Urban Oasis, an East Side project launched with a $1 million grant to improve St. Paul by strengthening the local food system, is closing shop at the end of the year. After three years, it was unable to secure sustainable financing, its executive director said in a letter to stakeholders last week.
Several of the project’s efforts will continue, Tracy Sides said in the letter sent Friday, operated by other area nonprofits.
“We are very proud of the meaningful work that Urban Oasis has accomplished and the relationships we have built in its short lifespan, which we honor and celebrate,” she said.
Urban Oasis’ Healthy Meals in a SNAP! food skills education program will be offered by Dayton’s Bluff Community Council. The curriculum also will be available to the public on the Urban Oasis website. The Kitchen on the Bluff community and commercial kitchen will be operated by Latino Economic Development Center. And coordination of the Edible Streetscape project will transfer to Dayton’s Bluff Community Council.
“The strong foundation laid this year will allow Edible Streetscape to continue on its successful path of activating East Seventh Street and highlighting many of the diverse cultures, food traditions, and food businesses on Saint Paul’s East Side,” Sides wrote.
Still to be determined is the future of Urban Oasis’ craft condiments line, which has been available during St. Paul Saints games at CHS Field.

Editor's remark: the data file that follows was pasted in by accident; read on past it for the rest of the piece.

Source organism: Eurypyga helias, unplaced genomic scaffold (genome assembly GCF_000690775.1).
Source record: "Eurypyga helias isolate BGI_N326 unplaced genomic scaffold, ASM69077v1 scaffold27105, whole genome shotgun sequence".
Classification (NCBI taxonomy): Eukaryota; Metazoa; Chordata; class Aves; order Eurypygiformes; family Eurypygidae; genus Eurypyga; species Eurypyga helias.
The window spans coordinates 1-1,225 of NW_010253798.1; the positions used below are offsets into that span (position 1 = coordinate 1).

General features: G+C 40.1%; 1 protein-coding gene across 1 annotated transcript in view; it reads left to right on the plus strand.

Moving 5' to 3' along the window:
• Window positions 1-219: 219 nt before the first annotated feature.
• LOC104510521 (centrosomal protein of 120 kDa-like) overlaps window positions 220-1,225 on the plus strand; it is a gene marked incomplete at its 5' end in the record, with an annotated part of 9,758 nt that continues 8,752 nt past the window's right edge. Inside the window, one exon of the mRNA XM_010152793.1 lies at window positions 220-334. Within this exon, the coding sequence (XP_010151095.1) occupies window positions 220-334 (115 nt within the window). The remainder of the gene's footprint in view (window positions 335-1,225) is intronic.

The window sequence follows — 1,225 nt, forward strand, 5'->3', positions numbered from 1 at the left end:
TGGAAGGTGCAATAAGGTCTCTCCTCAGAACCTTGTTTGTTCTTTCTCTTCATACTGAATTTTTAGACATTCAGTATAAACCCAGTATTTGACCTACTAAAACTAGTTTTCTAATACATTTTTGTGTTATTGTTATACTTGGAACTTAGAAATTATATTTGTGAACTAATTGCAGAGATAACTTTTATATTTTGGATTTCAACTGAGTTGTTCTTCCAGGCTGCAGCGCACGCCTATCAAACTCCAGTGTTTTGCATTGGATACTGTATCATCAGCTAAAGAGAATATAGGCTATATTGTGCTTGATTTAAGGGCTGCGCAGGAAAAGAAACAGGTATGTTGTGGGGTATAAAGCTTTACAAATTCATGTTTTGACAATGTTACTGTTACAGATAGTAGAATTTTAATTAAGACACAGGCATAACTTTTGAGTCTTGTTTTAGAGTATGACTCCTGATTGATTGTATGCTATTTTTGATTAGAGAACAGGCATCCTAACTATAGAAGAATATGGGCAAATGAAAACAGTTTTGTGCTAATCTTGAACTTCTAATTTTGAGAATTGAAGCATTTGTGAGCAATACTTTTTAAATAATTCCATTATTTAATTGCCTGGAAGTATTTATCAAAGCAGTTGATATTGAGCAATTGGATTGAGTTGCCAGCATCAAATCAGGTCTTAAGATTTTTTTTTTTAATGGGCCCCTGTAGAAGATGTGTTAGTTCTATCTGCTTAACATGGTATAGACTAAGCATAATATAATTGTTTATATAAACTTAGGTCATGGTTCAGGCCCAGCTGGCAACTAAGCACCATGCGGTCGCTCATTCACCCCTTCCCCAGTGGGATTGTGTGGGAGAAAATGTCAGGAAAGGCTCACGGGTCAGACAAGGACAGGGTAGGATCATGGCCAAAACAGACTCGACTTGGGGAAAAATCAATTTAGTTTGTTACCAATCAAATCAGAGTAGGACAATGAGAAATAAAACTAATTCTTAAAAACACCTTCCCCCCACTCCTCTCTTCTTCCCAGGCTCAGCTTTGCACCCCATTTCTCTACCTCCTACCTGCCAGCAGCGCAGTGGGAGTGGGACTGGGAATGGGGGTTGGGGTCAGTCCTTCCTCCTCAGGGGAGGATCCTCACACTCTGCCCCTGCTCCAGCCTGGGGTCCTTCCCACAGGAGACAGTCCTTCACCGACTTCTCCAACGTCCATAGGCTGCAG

Urban Oasis was among nearly 1,000 ideas “to make St. Paul great” prompted by the St. Paul Foundation’s $1 million Forever St. Paul Challenge. In September 2013, when Sides learned Urban Oasis had won, she said a critical part of the project was to transform a portion of an East Side park preserve into a national model for local food production and distribution. But cost and complications prevented that from happening.
“The living part of that idea is about the magic that happens with food,” Sides said at the time. “That’s what the million dollars is going toward, cultivating a healthy prosperous community on the East Side.”
The $1 million was divided between two organizations: $675,000 for Urban Oasis’ programming and $325,000 for community outreach by Twin Cities Local Initiatives Support Corporation.
The money had to be spent by the end of December 2015. At that point, Urban Oasis had to find other sources of financial support. In January 2016, Urban Oasis became an independent 501(c)3 nonprofit. And, Sides said, the organization received some money from the U.S. Department of Agriculture and other sources. It just wasn’t enough.
“The nice thing about ideas is that good ones are alive,” Sides said. “I liken this as: What came to us as seeds we are passing along as blossoms to these other neighborhood organizations.”